Iranians learning Turkish to better enjoy tv series

NEJAT BAŞAR
TEHRAN
Published
Iranians learning Turkish to better enjoy tv series

Iran has also fallen victim to the temptation offered by Turkish television series, with more Iranians lining up to learn Turkish to better follow their favorite shows.

The Yunus Emre Foundation Culture Center in the capital Tehran is proud to proclaim that every year 550 people are taught how to speak and write Turkish. While some sign up to improve their language skills so they can better manage their business dealings in Turkey or improve their chances of gaining admittance to a Turkish university, the vast majority of students freely admit that television shows are the sole reason for their presence.

The Yunus Emre Institute, founded in 2009, aims to promote and expand the influence of Turkish culture and language through its 36 centers around the world. From Japan to Russia and Jordan to the Netherlands, these centers hold exhibitions and cooperate with local authorities on cultural and social issues.

The center in Tehran, currently headed by Assistant Professor Şamil Öçal, was established three years ago. Öçal, who took over less than a month ago, said he had visited the country before but was surprised by the interest in Turkey and the Turkish language.

"We can't keep up with the applications. Only half of those who apply can gain admittance," he said. Öçal said there were other institutions that had Turkish language courses but theirs was the most popular because the teachers were Turkish. Another advantage is the curriculum formulated in accordance with European language instruction standards.

Azeri, which many Iranians speak and is closely related to Turkish, is hard to understand for those not acquainted with it. Moreover, knowing how to speak Azeri does not necessarily mean that one is capable of understanding Turkish as seen by the number of local Azeris signing up to improve their proficiency.

The center offers 12 levels based on the student's proficiency, which is determined by an entrance exam. Each level runs for approximately three months and at the end students need to pass an exam. Every student who completes two levels is given a certificate. Everyone above the age of 15 can apply.

Öçal said due to their failure to satisfy the huge demand they decided to move to a larger and more central building that will have eight rather than the current four classrooms. "There is also significant enough demand in Isfahan and Tabriz for us to consider opening centers there," he said.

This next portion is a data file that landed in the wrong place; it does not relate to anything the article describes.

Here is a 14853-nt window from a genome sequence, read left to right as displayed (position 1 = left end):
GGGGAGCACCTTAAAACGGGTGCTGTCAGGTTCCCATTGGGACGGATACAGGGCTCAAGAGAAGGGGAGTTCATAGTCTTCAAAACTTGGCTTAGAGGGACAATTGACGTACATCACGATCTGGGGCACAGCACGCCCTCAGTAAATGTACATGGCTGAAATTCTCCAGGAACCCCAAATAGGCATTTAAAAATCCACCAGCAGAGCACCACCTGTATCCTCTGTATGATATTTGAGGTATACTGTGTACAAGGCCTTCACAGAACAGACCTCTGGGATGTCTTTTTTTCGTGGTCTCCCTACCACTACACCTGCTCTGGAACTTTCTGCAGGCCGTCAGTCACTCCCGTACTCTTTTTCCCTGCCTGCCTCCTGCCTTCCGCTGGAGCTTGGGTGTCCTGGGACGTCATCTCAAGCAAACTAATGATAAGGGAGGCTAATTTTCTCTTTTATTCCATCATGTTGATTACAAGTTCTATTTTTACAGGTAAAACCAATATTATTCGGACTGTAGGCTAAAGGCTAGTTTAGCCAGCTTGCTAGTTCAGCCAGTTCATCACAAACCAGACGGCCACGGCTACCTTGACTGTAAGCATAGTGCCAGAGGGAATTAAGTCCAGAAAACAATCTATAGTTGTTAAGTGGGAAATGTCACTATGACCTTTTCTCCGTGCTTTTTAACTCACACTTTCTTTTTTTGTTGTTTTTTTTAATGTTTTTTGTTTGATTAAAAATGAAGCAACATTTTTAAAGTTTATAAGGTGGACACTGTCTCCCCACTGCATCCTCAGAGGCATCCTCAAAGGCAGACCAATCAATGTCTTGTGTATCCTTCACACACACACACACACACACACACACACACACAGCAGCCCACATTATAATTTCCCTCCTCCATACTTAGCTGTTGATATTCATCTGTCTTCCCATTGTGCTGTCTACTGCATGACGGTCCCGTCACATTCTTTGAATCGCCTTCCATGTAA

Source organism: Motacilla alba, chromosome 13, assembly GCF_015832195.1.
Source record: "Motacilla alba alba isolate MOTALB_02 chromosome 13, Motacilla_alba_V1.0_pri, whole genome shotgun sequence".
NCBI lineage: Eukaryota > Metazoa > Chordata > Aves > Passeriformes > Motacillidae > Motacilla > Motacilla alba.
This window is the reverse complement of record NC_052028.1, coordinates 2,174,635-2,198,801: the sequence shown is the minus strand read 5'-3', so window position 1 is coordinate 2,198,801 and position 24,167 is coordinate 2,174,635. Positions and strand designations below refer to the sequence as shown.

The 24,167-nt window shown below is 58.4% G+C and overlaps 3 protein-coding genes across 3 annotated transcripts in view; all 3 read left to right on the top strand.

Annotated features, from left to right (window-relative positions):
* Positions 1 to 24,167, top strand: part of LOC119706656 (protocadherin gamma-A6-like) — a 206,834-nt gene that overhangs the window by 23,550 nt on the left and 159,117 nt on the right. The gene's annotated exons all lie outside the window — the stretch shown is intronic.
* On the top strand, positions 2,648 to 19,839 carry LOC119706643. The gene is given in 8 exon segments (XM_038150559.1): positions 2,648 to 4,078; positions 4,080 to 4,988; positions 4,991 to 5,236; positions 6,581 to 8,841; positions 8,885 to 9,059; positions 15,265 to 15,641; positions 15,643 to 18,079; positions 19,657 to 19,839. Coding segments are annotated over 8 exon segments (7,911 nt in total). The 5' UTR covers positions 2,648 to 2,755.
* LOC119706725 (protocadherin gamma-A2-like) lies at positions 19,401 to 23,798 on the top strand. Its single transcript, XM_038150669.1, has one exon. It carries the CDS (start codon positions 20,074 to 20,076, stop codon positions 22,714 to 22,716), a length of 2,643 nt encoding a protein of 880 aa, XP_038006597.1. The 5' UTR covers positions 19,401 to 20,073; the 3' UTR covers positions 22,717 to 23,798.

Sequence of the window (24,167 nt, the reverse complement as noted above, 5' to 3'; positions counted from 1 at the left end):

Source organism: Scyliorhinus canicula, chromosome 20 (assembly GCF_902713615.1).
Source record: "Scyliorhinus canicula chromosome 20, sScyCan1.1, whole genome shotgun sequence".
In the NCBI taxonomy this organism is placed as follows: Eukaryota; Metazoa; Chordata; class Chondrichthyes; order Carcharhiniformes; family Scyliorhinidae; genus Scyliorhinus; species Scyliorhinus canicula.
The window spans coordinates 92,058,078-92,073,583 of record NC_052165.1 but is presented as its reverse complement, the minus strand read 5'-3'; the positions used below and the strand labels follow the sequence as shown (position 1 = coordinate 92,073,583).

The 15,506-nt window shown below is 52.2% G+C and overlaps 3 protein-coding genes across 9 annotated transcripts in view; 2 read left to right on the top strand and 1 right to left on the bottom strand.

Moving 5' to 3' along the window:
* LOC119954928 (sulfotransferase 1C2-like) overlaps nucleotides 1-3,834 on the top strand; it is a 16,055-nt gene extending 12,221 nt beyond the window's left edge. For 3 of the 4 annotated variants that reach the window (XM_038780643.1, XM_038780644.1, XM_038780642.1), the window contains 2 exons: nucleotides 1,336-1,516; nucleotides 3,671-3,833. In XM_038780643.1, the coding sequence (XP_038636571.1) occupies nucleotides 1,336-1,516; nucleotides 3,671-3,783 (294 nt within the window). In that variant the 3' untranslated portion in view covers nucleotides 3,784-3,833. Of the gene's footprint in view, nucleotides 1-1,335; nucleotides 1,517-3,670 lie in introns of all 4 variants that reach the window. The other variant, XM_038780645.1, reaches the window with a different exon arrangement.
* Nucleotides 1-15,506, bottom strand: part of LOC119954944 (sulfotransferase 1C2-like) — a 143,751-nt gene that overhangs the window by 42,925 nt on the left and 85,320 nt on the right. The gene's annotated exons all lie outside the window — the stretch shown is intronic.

He also said that they had agreed to open a separate Turkish language course in cooperation with the Iranian Language Institute. "Turkish will be the first foreign language to be taught there," he said.

80 PERCENT WOMEN

The culture and arts coordinator of the center, Selim Özban, said there are at least 100 housewives among the students every year. Özban, who has been at the Tehran center since its establishment, also said at least 80 percent of the students are women.

While some want to learn Turkish for commercial or educational reasons, most want to follow Turkish television series in the original language, he said.

Özban said they also held dozens of exhibitions and conferences on Turkish poetry, modern literature and Turkish cinema since the beginning, with many Turkish artists and experts coming to Tehran to hold seminars.

Zubeyda Misbahi Daryan, a 55-year-old housewife, said she had decided to learn how to speak Turkish after getting hooked on the show "Asi." "Then I started to watch 'Aşk-ı Memnun' [Forbidden Love]. 'Kuzey ve Güney' [North and South] was great. Kıvanç [Tatlıtuğ] is a great actor. I also watch Derya Baykal. Recently, I started to watch 'Paramparça' ([Shattered] and 'Güllerin Savaşı' [War of the Roses]. I am happy with our teachers. I love Turkey," she said.

Almira Amiri, who admits knowing little Turkish before starting the course despite her Azeri background, said she first started to understand Turkish after starting to watch Turkish TV shows. Amiri, who has been attending the courses for the past two years, said: "When I complete my courses, I will give private Turkish lessons."

Arafat Deniz, who has been teaching at the center since the beginning, said: "Iranians have a natural aptitude to learn Turkish. They are fast learners. It is also apparent that they follow what happens in Turkey very closely. Most watch Turkish television channels."

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